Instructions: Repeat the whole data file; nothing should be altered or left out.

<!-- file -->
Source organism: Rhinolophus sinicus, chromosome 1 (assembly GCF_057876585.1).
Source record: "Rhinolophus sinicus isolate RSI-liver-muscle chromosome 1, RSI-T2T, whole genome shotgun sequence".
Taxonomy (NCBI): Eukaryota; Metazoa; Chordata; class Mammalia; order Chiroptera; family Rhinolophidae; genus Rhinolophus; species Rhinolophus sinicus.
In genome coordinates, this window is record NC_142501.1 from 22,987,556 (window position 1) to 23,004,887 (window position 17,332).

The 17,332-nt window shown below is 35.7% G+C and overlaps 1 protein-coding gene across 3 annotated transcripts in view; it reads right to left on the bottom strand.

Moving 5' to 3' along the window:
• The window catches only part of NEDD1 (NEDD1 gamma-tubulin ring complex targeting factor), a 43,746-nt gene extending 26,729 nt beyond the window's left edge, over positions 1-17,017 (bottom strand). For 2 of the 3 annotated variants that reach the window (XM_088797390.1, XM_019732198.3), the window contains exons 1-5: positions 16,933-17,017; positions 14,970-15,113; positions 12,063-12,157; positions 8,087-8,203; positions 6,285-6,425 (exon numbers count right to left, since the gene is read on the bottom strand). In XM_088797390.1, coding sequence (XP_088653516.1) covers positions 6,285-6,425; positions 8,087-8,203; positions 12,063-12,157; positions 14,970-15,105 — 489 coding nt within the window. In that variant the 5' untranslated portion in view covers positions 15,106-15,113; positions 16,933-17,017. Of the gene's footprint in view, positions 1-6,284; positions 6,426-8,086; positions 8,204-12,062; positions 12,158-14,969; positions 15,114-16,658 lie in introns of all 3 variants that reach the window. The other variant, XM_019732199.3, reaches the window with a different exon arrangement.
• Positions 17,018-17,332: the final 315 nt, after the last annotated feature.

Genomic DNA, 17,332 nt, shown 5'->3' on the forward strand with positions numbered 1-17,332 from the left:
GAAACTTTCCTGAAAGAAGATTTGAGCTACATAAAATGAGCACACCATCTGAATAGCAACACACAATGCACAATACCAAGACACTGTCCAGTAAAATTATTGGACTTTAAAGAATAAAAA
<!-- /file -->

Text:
Source organism: Rhinolophus sinicus, chromosome 1 (assembly GCF_057876585.1).
Source record: "Rhinolophus sinicus isolate RSI-liver-muscle chromosome 1, RSI-T2T, whole genome shotgun sequence".
Taxonomy (NCBI): Eukaryota; Metazoa; Chordata; class Mammalia; order Chiroptera; family Rhinolophidae; genus Rhinolophus; species Rhinolophus sinicus.
In genome coordinates, this window is record NC_142501.1 from 22,987,556 (window position 1) to 23,004,887 (window position 17,332).

The 17,332-nt window shown below is 35.7% G+C and overlaps 1 protein-coding gene across 3 annotated transcripts in view; it reads right to left on the bottom strand.

Moving 5' to 3' along the window:
• The window catches only part of NEDD1 (NEDD1 gamma-tubulin ring complex targeting factor), a 43,746-nt gene extending 26,729 nt beyond the window's left edge, over positions 1-17,017 (bottom strand). For 2 of the 3 annotated variants that reach the window (XM_088797390.1, XM_019732198.3), the window contains exons 1-5: positions 16,933-17,017; positions 14,970-15,113; positions 12,063-12,157; positions 8,087-8,203; positions 6,285-6,425 (exon numbers count right to left, since the gene is read on the bottom strand). In XM_088797390.1, coding sequence (XP_088653516.1) covers positions 6,285-6,425; positions 8,087-8,203; positions 12,063-12,157; positions 14,970-15,105 — 489 coding nt within the window. In that variant the 5' untranslated portion in view covers positions 15,106-15,113; positions 16,933-17,017. Of the gene's footprint in view, positions 1-6,284; positions 6,426-8,086; positions 8,204-12,062; positions 12,158-14,969; positions 15,114-16,658 lie in introns of all 3 variants that reach the window. The other variant, XM_019732199.3, reaches the window with a different exon arrangement.
• Positions 17,018-17,332: the final 315 nt, after the last annotated feature.

Genomic DNA, 17,332 nt, shown 5'->3' on the forward strand with positions numbered 1-17,332 from the left:
GAAACTTTCCTGAAAGAAGATTTGAGCTACATAAAATGAGCACACCATCTGAATAGCAACACACAATGCACAATACCAAGACACTGTCCAGTAAAATTATTGGACTTTAAAGAATAAAAA